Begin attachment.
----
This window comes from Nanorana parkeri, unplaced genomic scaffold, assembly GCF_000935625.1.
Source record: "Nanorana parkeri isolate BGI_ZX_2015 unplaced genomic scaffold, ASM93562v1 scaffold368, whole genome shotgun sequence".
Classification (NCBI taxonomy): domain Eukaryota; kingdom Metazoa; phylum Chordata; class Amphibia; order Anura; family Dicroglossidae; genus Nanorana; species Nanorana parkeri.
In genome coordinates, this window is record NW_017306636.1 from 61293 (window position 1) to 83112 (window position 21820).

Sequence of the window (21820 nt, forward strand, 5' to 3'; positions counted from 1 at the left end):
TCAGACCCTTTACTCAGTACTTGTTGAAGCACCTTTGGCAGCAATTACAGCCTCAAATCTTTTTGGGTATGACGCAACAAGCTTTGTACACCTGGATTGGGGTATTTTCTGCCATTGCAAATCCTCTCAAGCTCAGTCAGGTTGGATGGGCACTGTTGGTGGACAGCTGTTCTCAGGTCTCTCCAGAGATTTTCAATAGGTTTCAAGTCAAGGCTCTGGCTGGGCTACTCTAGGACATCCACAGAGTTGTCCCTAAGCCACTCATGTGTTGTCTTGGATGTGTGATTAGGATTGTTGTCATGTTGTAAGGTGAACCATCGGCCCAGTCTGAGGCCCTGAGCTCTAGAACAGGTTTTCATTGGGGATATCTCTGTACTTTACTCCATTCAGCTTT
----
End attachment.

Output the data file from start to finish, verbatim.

This window comes from Nanorana parkeri, unplaced genomic scaffold, assembly GCF_000935625.1.
Source record: "Nanorana parkeri isolate BGI_ZX_2015 unplaced genomic scaffold, ASM93562v1 scaffold368, whole genome shotgun sequence".
Classification (NCBI taxonomy): domain Eukaryota; kingdom Metazoa; phylum Chordata; class Amphibia; order Anura; family Dicroglossidae; genus Nanorana; species Nanorana parkeri.
In genome coordinates, this window is record NW_017306636.1 from 61293 (window position 1) to 83112 (window position 21820).

Sequence of the window (21820 nt, forward strand, 5' to 3'; positions counted from 1 at the left end):
TCAGACCCTTTACTCAGTACTTGTTGAAGCACCTTTGGCAGCAATTACAGCCTCAAATCTTTTTGGGTATGACGCAACAAGCTTTGTACACCTGGATTGGGGTATTTTCTGCCATTGCAAATCCTCTCAAGCTCAGTCAGGTTGGATGGGCACTGTTGGTGGACAGCTGTTCTCAGGTCTCTCCAGAGATTTTCAATAGGTTTCAAGTCAAGGCTCTGGCTGGGCTACTCTAGGACATCCACAGAGTTGTCCCTAAGCCACTCATGTGTTGTCTTGGATGTGTGATTAGGATTGTTGTCATGTTGTAAGGTGAACCATCGGCCCAGTCTGAGGCCCTGAGCTCTAGAACAGGTTTTCATTGGGGATATCTCTGTACTTTACTCCATTCAGCTTT